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This Day in History: Gestapo Arrest the Harnacks

The only American woman sentenced to death by direct order of Adolf Hitler was arrested on this day in 1942.

Mildred Fish was from Milwaukee, Wisconsin. She met Arvid Harnack, a German Rockefeller Fellow, while he was at the University of Wisconsin in Madison, Wisconsin. They were married in 1928 and moved to Germany in 1929.

During the 1930s Mildred and Arvid traveled outside Germany but they continued residing there past the point when they knew their freedom would be severely restricted by the Nazis. This 1939 postcard from Mildred ends with the sentence “Better not write but don’t forget me…”

Mildred Harnack Postcard

Eventually the couple helped establish an underground resistance group with hundreds of members. They alerted other countries of the Nazi Army’s brutal mistreatment of occupied civilans/POWs and of Hitler’s aggressive and expansive intentions. Mildred gave advance warning to the Soviet Union, for example, of Germany’s intention to break the 1940 trade / 1939 Molotov–Ribbentrop pacts and invade in 1941 (Operation Barbarossa).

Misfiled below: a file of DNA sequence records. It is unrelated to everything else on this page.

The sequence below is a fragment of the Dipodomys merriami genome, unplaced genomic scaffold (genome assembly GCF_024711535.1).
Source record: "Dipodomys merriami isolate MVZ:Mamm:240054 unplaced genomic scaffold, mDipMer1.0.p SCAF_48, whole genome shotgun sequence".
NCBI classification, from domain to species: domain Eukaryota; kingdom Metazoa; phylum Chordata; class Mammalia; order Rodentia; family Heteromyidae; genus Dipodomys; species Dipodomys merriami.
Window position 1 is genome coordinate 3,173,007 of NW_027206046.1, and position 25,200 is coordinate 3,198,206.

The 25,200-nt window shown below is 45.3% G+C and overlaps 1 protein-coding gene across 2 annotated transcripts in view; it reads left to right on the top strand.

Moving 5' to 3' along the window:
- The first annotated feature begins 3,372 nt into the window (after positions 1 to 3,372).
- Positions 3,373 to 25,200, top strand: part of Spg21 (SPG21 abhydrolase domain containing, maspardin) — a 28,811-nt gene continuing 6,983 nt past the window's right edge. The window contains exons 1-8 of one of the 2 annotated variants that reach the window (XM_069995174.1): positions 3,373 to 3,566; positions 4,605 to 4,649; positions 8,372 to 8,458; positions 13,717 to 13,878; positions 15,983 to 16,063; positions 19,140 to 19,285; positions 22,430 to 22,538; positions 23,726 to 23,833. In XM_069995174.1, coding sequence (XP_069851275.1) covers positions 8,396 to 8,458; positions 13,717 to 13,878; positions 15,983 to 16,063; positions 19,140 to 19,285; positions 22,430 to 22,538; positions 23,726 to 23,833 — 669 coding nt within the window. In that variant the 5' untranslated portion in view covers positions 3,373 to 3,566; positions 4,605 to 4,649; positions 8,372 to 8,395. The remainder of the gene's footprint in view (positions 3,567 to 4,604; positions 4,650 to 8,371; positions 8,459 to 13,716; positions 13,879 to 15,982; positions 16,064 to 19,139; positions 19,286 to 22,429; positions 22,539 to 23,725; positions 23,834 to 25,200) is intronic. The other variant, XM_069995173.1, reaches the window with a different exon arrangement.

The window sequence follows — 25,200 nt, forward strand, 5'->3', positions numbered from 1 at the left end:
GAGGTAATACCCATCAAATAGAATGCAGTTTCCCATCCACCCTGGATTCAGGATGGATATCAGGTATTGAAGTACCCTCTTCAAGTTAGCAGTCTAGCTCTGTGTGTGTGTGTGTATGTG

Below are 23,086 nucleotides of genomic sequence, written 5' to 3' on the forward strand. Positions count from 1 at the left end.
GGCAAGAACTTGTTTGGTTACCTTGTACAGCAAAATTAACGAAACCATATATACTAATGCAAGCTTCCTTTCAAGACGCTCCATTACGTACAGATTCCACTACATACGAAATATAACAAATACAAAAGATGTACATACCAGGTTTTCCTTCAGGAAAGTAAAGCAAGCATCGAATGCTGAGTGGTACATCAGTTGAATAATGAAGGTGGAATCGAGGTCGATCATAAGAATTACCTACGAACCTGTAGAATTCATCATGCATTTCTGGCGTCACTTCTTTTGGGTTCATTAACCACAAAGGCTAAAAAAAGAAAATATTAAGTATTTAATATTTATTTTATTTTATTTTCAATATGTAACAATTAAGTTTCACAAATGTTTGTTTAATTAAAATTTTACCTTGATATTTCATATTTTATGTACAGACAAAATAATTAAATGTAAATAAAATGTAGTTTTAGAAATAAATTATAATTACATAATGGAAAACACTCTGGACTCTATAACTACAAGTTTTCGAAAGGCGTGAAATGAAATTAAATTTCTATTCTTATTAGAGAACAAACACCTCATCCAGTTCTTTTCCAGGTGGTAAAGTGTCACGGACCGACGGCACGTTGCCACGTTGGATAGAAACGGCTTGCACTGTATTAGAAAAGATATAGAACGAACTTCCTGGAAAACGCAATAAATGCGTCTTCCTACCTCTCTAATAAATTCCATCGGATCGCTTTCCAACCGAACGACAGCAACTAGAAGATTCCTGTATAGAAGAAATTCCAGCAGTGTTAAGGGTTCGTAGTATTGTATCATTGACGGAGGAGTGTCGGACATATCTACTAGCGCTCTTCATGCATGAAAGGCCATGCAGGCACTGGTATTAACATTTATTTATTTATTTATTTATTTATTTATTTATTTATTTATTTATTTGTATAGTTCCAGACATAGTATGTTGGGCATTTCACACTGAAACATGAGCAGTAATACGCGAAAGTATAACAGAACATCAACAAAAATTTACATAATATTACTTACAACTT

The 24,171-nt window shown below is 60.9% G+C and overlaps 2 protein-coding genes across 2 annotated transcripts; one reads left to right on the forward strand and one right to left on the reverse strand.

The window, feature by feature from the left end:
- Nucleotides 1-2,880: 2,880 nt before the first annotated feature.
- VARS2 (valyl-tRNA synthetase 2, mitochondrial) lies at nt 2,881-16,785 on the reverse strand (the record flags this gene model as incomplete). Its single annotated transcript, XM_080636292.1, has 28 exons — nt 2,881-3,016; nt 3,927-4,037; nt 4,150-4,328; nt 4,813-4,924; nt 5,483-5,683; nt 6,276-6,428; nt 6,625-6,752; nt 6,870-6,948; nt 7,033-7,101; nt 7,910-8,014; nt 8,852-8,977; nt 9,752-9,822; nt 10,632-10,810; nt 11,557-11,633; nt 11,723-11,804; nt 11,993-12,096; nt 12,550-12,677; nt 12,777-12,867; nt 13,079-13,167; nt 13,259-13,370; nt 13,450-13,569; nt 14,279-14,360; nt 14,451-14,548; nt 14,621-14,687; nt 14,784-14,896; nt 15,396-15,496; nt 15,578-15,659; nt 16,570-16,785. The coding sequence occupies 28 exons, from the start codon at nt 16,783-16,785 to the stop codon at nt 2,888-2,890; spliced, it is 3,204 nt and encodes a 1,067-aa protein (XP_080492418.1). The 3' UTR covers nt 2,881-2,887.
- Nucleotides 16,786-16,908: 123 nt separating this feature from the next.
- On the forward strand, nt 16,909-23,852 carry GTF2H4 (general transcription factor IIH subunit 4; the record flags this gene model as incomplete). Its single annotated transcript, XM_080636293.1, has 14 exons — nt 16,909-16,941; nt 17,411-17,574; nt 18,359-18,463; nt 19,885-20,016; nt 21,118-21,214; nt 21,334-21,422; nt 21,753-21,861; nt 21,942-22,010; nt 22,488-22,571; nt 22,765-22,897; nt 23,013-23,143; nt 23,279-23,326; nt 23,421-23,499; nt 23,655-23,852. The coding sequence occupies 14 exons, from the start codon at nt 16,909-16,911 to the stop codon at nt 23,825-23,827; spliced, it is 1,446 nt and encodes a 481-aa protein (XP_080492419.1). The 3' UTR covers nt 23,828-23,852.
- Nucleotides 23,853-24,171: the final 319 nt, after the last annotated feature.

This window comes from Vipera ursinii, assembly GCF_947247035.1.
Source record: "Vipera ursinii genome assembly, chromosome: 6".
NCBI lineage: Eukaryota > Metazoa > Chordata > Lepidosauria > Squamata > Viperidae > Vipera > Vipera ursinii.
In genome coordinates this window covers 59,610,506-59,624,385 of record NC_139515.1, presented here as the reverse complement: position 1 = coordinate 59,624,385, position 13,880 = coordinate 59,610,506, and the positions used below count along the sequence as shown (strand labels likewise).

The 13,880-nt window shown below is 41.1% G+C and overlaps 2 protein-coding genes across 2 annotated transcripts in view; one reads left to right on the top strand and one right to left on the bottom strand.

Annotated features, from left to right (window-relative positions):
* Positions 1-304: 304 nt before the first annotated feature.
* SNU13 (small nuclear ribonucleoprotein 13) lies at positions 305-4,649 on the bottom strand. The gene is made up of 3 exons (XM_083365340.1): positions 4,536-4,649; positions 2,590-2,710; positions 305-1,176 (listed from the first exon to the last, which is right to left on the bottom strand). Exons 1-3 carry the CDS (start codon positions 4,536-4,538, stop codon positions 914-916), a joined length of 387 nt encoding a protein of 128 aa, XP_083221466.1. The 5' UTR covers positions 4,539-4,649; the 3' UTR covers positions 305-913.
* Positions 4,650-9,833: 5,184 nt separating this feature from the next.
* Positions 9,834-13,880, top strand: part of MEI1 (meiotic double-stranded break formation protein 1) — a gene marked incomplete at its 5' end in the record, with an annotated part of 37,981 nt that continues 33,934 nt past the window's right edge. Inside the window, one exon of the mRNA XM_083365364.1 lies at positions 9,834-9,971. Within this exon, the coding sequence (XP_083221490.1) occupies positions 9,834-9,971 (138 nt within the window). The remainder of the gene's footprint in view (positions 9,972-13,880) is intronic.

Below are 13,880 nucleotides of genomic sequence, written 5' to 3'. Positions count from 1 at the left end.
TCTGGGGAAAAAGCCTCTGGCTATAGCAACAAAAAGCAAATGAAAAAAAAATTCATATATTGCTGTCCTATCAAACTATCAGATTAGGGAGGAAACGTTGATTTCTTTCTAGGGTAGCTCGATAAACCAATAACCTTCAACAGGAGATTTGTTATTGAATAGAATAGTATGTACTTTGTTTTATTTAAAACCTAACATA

Precautions were taken by the Harnaks and underground members to protect communication but they were up against more than 20 years (since 1918) of decryption and surveillance expertise in the German government. In July 1942 the Nazi Oberkommando des Heeres (OKH) Abteilung Fremde Heere West (FHW) or “High Command of the Army, Foreign Armies West” intelligence department intercepted and cracked the groups’ radio messages. In August the Gestapo began capturing members of the group, torturing them and putting them in jail. The Harnaks were arrested on September 7th, 1942.

Arvid Harnack was sentenced to death and executed just a couple months later. Mildred initially received a six year jail sentence but Hitler reversed the decision and ordered her put to death. She was beheaded by guillotine in 1943 in Ploetzensee Prison.

Wisconsin Public Television (WPT) has produced a video called “Wisconsin’s Nazi Resistance: The Mildred Fish Harnack Story”

WPT also has produced an interview with Andreas Sander, a Gestapo Prison expert on the Harnacks’ incarceration and interrogation.

Watch Andreas Sander on PBS. See more from WPT Documentaries.

To and From the Guillotine” is a memorial poem by Mildred’s friend, Clara Leiser

Posted in History, Poetry, Security.

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